The Other Boats

Matt and I went to the movies last weekend. I think that is the fourth time I have seen a movie in a theater since the beginning of the pandemic. I can’t blame Covid for that, entirely. I’ve reached that age where I can’t go that long without my bladder bursting, and I need a “pause” button so I don’t get confused. There was a time, however, when going to the movies was my favorite thing on the earth, and I got a tad nostalgic about it. I bought popcorn and a soda and I brought a blanket (because even though it is August, the frosty air conditioning makes me risk tearing nipple-sized holes in my tops) and I got comfy in my “luxury” reclining theater seat.

About an hour into the movie, a couple walked into the theater with their iPhone flashlights ripping holes in the dark. They stopped at our aisle and lit up our faces to tell us we were in their seats. We told them the movie started an hour ago and asked them to double-check the theater number for their showing. The dude seemed to take that under advisement, but the chick wasn’t having it. She told me to get out of her seat. I took the guy’s phone from him and pointed at the theater number on the electronic ticket, proving they were in the wrong theater. They left after that. The whole exchange lasted 90 seconds or so. I was annoyed but it was an honest (if dumb) mistake and I settled back in. I had just managed to reemerge myself in the story when I felt a tiny bonk on my lap. I brushed my hand over my blanket looking for what had hit me, but it was gone. A few minutes went by and then I felt another bonk. Then I knew it wasn’t a one-off; someone was throwing shit in the dark. I saw a little black dot cut across the screen and drop down in front of me hitting someone else. By the trajectory, I could tell the dick weasel who threw it was directly behind me, but there was no way to gauge what row they were in. I picked up my drink to take a sip of my soda and there was a bonk on my head. I had to fight the impulse to throw my soda up and back and just hope I hit the perpetrator, but that seemed like a long shot. I swore under my breath and Matt looked over, but I didn’t explain. The next time I was struck I considered standing up and yelling, but I didn’t want to ruin the movie for everyone. In the end, I just sat there stewing in anger and waiting for the movie to end.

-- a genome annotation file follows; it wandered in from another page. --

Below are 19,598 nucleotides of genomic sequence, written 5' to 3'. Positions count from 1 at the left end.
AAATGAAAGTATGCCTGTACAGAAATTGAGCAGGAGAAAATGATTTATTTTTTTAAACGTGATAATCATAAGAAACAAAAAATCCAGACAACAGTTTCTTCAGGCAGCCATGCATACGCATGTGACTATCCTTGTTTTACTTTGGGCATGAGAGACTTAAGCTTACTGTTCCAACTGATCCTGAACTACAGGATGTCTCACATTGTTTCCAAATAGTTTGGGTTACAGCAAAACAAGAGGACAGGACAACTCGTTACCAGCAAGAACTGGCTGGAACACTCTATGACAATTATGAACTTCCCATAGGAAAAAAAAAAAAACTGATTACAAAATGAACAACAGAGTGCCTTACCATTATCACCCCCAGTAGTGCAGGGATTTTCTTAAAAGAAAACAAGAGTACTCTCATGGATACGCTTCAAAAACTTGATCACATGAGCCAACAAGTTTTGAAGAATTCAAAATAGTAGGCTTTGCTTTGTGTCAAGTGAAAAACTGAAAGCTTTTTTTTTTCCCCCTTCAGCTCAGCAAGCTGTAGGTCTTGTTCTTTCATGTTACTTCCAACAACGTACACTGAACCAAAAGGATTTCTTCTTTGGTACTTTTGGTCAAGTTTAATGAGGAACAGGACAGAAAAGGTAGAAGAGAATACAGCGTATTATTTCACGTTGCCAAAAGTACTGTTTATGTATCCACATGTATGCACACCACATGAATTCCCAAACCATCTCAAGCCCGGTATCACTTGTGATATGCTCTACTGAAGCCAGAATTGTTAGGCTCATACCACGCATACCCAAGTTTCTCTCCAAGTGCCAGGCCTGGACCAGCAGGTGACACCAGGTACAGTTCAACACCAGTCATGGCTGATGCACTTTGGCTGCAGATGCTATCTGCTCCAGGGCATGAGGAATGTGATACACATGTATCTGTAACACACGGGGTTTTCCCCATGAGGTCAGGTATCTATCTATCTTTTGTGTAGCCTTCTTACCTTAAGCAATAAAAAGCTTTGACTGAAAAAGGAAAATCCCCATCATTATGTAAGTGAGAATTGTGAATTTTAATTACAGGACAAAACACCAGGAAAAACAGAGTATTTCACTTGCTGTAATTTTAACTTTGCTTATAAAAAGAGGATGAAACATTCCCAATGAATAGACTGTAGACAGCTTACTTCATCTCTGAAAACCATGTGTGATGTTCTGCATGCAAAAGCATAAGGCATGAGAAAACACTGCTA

Once it was over, I got up and looked around, but people were already streaming out, and again, there was simply no way to know who it was. Then I checked the floor around my seat. Gummy bears. Some asshat git-tard spent $15 to see a movie in the theater and throw gummy bears (which, if he bought them in the lobby, cost approximately $1 each) through the last twenty minutes of the show. Why? I was bewildered. It reminded me of the time I returned to my car after a bike ride in the canyons to find my tires had been slashed and my first thought was, “What is the point of that? That wouldn’t even make a satisfying ‘smash’ sound!”

We left the theater and I was so angry that when we got to the car I threw what was left of my soda as hard as I could, scattering ice in the parking lot. Matt gave me a hug which made me cry. “I spend so much time and energy trying to take up as little space as possible,” I said through my tears, as we got in the car, “because I don’t want to upset or disturb anyone, ever. And some people walk around intentionally harming people, for fun. What the actual fuck is that about?”